Tech Last New VHS VCR To Be Made

Kevin

Code Monkey
Staff member
Joined
Mar 20, 2004
Here we are, in 2016, with streaming video on everything from our game consoles to being built-in to our TVs to being available on our phones. Just about anywhere we are we can watch videos.

Thanks to streaming the sales of DVD discs and players have been greatly reduced. But what about VCRs?

Yep, VCR players and cassettes, those things a lot of us grew up on as we rented movies from the local Blockbuster and got excited when the 6 hour versions came out. Technology literally decades old but still out there being used and new players still being made. This month will be a bit of a moment to remember in the world of technology as the last VHS VCR will be built.

Japan's Funai Electric, supposedly the world's last VCR manufacturer according to them, has announced that'll cease production of the VHS VCR as the end of this month after having started back in 1983. Sony, RCA, Panasonic, and other major brands of VHS VCR players ceased production long ago.

Funai had been selling up to 15 million units a year but last year sold just 750,000. A company representative has indicated that finding components to make the players has been more difficult. The Funai made units were sold & branded by different international companies with "Sanyo" being the most recognizable in the North American market.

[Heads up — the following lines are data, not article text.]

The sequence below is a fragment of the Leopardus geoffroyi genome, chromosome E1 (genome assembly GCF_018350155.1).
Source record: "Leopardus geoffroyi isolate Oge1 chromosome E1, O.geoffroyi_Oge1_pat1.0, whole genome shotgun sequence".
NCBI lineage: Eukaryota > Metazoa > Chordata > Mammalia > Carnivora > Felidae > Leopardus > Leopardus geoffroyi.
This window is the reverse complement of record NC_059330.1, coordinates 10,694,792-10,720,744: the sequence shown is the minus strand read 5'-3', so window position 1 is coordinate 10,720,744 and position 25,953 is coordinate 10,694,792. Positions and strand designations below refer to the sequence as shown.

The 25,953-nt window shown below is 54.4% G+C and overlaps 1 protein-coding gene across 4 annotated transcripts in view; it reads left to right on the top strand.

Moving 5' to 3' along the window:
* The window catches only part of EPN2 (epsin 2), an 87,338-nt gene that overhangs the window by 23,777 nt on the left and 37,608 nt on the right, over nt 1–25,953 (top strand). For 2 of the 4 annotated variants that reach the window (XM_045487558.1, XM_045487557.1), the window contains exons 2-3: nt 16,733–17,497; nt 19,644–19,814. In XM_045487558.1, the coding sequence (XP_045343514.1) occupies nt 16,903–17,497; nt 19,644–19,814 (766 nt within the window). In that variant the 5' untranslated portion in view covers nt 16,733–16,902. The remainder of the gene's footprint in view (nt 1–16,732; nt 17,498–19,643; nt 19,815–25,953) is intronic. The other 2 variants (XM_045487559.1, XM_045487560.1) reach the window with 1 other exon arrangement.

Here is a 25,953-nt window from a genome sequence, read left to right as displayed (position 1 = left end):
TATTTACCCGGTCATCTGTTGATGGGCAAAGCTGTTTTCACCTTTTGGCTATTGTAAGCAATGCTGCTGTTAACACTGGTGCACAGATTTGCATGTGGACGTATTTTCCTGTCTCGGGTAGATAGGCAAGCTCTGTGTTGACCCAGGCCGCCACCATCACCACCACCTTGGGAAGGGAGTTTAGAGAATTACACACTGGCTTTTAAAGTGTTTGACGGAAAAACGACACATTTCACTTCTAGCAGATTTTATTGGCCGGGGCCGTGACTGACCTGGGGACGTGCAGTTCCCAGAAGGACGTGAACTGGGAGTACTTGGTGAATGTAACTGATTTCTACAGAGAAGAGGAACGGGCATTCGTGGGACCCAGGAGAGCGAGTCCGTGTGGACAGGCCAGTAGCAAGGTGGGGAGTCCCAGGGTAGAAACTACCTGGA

The first generation of consumer VCRs for the home were introduced back in the 1960s and took off in the mass market after Sony introduced lower-priced versions. There were several types of VCR formats vying for the market, ultimately the VHS format won the war for consumer mass acceptance even though Sony's Betamax format was arguably of better quality.

The mass VCR market for consumers really took off in the early 1980s after a US Supreme Court decision that ruled that recording television broadcast signals was not a copyright violation. Soon after a VCR could be found in most homes that had a TV thanks to cheap prices, easily available cassettes for recording, a boom of local video rental stores, and the social aspect of lending recording to friends.

So long VHS VCR, it was good knowing you as a kid.
 
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Tom

An Old Friend
Joined
Dec 6, 2004
Location
Gulf Coast
I can't say I am sorry to see them go. Cds and DVDs are fast becoming the same. Right now virtual is the current wave. It will be replaced eventually with some newer technology that will be better yet.
Perhaps something like direct signal to nerve induction.

There are still people that have wind up record players and 78 rpm one-sided slate pressings. VHS and the player needed to play them will remain and collectors will eventually want to buy up all your cassettes.

All my entertainment is currently electronic. I got rid of every other device and its media in favor of ones & zeros. I have my family videos & pictures backed up to several online drives.

People ask me, What would you do if electricity went out or electronics everywhere were rendered useless. My short answer: "At that point, Recreation will be the last thing on my mind."
BTW, My boxes of family photos still exist - I just gave them to my kids. If I need to print a new photo for my desk or wall, I have a good printer.
 
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